Juntas are an informal way for people to get “large” sums of money in Peru.  Several of the entrepreneurs we work with organize juntas and many others participate in them.  For some, it seems to be a way to save money when they do not have a lot of willpower to do it on their own.  For others, it is essentially a loan that is paid back without interest.  The basic concept of a junta is that you pay a certain quantity daily, weekly, or monthly.  When it is your turn, you get the entire amount invested.  Everyone puts in the same amount. 

There are three kinds of juntas.  The first kind is similar to a lottery.  Let’s say the junta requires a weekly payment of 100 Soles (the local currency) for 10 weeks.    Over a period of 10 weeks your contribution will be 1000 Soles.  Each week everyone in the junta gets together for a drawing.  The person who is selected at random, collects their 1000 Soles that week.  If it is the first week, the person will continue to pay the 100 Soles per week for the following 9 weeks.  For that person the junta acts more like a loan.

There is also a fixed number system.  Each person in the junta is given a number by the person who organizes it.  The organizer, of course, gets number one.  If it is, for example, a daily junta of one Sol for 30 days, each person will collect the thirty Soles in number order.  If your friend is the organizer, you can probably get one of the lower numbers.  You can swap numbers with someone for the right price if you need the cash sooner than someone else.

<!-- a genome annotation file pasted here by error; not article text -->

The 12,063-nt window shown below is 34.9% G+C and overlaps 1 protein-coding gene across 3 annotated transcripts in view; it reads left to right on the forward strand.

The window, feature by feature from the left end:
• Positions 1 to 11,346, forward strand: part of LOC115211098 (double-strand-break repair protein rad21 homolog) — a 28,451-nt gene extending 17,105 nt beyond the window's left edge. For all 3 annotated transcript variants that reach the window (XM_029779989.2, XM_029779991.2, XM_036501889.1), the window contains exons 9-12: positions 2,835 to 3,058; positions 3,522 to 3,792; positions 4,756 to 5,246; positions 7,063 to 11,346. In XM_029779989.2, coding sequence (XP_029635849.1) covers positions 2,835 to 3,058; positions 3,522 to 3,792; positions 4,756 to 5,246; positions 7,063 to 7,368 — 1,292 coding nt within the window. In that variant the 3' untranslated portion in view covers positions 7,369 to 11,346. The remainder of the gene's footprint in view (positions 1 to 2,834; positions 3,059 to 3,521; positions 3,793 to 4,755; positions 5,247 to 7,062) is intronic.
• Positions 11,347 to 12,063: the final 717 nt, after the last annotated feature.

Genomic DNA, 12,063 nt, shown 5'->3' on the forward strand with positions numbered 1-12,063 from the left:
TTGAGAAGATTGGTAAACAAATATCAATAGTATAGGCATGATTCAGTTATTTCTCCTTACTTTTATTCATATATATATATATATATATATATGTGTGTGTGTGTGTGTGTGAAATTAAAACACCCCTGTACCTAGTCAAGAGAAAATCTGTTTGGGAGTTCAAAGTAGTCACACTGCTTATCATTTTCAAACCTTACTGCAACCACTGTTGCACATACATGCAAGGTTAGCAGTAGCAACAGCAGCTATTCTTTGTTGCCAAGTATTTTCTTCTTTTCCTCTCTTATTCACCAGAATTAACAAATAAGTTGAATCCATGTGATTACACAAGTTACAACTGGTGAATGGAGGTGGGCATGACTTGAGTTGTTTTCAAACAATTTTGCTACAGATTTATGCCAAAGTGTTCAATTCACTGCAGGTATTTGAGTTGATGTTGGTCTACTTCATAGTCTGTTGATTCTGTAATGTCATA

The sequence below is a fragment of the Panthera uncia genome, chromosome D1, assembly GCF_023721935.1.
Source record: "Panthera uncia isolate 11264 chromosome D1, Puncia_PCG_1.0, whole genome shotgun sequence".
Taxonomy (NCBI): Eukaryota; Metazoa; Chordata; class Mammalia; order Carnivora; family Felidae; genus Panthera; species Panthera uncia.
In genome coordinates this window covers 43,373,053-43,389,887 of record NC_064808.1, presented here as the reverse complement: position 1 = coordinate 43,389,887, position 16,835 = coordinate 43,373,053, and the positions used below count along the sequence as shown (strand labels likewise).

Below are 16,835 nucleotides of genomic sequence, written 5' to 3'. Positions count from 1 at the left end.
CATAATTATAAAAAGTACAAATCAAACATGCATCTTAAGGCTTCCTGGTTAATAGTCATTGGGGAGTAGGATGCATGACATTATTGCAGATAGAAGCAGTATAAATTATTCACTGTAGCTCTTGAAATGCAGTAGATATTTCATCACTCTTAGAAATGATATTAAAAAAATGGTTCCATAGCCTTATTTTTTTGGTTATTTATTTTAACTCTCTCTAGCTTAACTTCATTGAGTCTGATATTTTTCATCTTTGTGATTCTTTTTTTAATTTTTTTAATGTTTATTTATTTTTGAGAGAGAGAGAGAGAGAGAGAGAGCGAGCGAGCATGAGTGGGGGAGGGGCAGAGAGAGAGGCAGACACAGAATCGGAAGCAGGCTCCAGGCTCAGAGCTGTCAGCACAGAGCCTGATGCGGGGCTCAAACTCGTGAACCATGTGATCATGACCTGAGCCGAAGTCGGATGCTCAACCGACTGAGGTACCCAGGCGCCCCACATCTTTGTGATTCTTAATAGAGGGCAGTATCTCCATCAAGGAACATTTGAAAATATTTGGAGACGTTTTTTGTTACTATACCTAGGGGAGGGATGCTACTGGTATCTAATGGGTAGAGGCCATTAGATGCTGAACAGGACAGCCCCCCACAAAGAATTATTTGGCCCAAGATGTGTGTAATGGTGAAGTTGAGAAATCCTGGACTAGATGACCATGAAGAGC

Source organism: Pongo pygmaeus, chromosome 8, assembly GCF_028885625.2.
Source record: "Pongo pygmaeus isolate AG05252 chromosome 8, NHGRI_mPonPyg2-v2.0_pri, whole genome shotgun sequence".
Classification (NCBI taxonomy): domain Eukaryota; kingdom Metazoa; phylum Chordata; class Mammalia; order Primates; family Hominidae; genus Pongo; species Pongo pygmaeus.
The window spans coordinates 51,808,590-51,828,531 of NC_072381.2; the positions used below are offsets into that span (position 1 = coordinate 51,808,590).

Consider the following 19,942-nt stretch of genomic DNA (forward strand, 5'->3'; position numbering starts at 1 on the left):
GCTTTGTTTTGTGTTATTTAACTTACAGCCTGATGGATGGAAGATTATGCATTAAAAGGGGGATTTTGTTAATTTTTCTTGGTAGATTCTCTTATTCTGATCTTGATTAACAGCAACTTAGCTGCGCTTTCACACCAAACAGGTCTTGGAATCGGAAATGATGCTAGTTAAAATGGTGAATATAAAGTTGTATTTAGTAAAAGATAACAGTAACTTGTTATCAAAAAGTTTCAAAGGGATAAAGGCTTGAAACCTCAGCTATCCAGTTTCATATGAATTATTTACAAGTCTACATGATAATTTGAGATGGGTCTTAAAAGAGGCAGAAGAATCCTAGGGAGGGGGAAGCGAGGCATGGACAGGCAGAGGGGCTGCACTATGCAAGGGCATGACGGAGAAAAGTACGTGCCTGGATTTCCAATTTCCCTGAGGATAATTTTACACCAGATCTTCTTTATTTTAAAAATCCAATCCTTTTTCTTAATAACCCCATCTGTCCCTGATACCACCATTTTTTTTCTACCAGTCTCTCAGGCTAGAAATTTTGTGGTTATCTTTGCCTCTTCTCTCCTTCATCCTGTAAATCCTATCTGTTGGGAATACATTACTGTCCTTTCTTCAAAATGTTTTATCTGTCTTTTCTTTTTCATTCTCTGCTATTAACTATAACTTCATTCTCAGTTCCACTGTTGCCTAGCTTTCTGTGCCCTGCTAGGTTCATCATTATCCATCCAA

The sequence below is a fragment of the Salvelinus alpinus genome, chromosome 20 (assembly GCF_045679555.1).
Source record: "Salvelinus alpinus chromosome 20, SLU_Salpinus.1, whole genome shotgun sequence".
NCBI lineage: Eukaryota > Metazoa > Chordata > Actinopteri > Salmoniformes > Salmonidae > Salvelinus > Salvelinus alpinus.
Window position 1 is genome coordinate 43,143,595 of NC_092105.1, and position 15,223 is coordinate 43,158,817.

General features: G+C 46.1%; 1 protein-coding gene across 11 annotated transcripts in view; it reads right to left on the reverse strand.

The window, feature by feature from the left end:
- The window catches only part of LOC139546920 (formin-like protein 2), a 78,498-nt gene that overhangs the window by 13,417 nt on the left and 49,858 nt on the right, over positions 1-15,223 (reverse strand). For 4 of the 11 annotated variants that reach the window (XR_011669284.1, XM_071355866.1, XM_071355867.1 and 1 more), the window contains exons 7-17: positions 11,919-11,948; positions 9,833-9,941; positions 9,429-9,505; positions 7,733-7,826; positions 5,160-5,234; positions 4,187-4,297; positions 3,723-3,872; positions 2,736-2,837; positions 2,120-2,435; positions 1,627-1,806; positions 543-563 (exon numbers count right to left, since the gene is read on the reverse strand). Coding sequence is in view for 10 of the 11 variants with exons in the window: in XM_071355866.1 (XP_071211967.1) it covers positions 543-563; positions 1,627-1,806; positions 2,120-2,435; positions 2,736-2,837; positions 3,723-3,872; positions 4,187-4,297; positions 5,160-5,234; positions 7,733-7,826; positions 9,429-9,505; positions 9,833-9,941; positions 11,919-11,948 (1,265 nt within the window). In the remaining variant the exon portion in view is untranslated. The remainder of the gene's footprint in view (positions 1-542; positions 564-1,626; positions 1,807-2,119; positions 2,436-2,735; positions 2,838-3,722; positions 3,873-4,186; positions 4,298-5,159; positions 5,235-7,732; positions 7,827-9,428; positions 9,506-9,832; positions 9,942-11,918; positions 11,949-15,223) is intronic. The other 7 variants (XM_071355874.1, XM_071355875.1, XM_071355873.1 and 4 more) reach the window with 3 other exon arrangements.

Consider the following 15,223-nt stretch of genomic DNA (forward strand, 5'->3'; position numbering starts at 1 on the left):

The third type of junta is primarily based on need.  Each week, people in the junta write down the percentage loss they are willing to take on the total amount based on their current need for cash.  The person who notes the largest discount takes the cash.

 Juntas are even used to purchase vehicles!  The Association of Professional Taxi Drivers organizes a junta that lasts for three years.  One-hundred participants enter the junta with a $25 sign-up fee and $45 per week.  The organizer is an individual with access to a line of credit or savings that can be used to purchase vehicles.  In the first week, the organizer will earn $7,000, which is combined with the individual’s line of credit or personal savings to purchase five vehicles.  During the first week, the five vehicles are given out through a lottery system.  Once a person has a vehicle, they must pay $85 per week instead of $45.  The taxi drivers benefit from the junta because the cost to rent a car is so high.  Taxi drivers who do not own their own vehicle pay about $120 per week to rent.  It is somewhat similar to a rent to own payment plan. 

 The list goes on in terms of variations of juntas.  They are commonly used by entrepreneurs with businesses of all sizes to access capital in Peru.

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